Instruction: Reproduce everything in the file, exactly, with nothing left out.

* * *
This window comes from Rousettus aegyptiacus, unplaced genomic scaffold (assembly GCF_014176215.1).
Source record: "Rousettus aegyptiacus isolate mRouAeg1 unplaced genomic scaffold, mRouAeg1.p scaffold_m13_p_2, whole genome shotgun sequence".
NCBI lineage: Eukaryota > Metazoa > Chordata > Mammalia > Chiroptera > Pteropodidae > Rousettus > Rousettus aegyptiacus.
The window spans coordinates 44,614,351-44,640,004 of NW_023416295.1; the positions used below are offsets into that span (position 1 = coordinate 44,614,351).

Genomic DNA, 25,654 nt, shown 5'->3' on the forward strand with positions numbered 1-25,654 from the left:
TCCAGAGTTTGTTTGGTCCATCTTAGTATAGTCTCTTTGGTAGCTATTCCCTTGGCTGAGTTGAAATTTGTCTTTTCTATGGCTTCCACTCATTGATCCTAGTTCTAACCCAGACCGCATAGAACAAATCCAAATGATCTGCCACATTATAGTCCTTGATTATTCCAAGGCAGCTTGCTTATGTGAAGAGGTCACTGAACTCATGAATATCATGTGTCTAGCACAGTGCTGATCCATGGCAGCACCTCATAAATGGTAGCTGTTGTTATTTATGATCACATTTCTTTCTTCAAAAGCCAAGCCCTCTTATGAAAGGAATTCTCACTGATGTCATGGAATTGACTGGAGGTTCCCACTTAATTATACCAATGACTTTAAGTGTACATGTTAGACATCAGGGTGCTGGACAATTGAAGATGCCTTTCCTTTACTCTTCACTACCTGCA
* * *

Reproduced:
This window comes from Rousettus aegyptiacus, unplaced genomic scaffold (assembly GCF_014176215.1).
Source record: "Rousettus aegyptiacus isolate mRouAeg1 unplaced genomic scaffold, mRouAeg1.p scaffold_m13_p_2, whole genome shotgun sequence".
NCBI lineage: Eukaryota > Metazoa > Chordata > Mammalia > Chiroptera > Pteropodidae > Rousettus > Rousettus aegyptiacus.
The window spans coordinates 44,614,351-44,640,004 of NW_023416295.1; the positions used below are offsets into that span (position 1 = coordinate 44,614,351).

Genomic DNA, 25,654 nt, shown 5'->3' on the forward strand with positions numbered 1-25,654 from the left:
TCCAGAGTTTGTTTGGTCCATCTTAGTATAGTCTCTTTGGTAGCTATTCCCTTGGCTGAGTTGAAATTTGTCTTTTCTATGGCTTCCACTCATTGATCCTAGTTCTAACCCAGACCGCATAGAACAAATCCAAATGATCTGCCACATTATAGTCCTTGATTATTCCAAGGCAGCTTGCTTATGTGAAGAGGTCACTGAACTCATGAATATCATGTGTCTAGCACAGTGCTGATCCATGGCAGCACCTCATAAATGGTAGCTGTTGTTATTTATGATCACATTTCTTTCTTCAAAAGCCAAGCCCTCTTATGAAAGGAATTCTCACTGATGTCATGGAATTGACTGGAGGTTCCCACTTAATTATACCAATGACTTTAAGTGTACATGTTAGACATCAGGGTGCTGGACAATTGAAGATGCCTTTCCTTTACTCTTCACTACCTGCA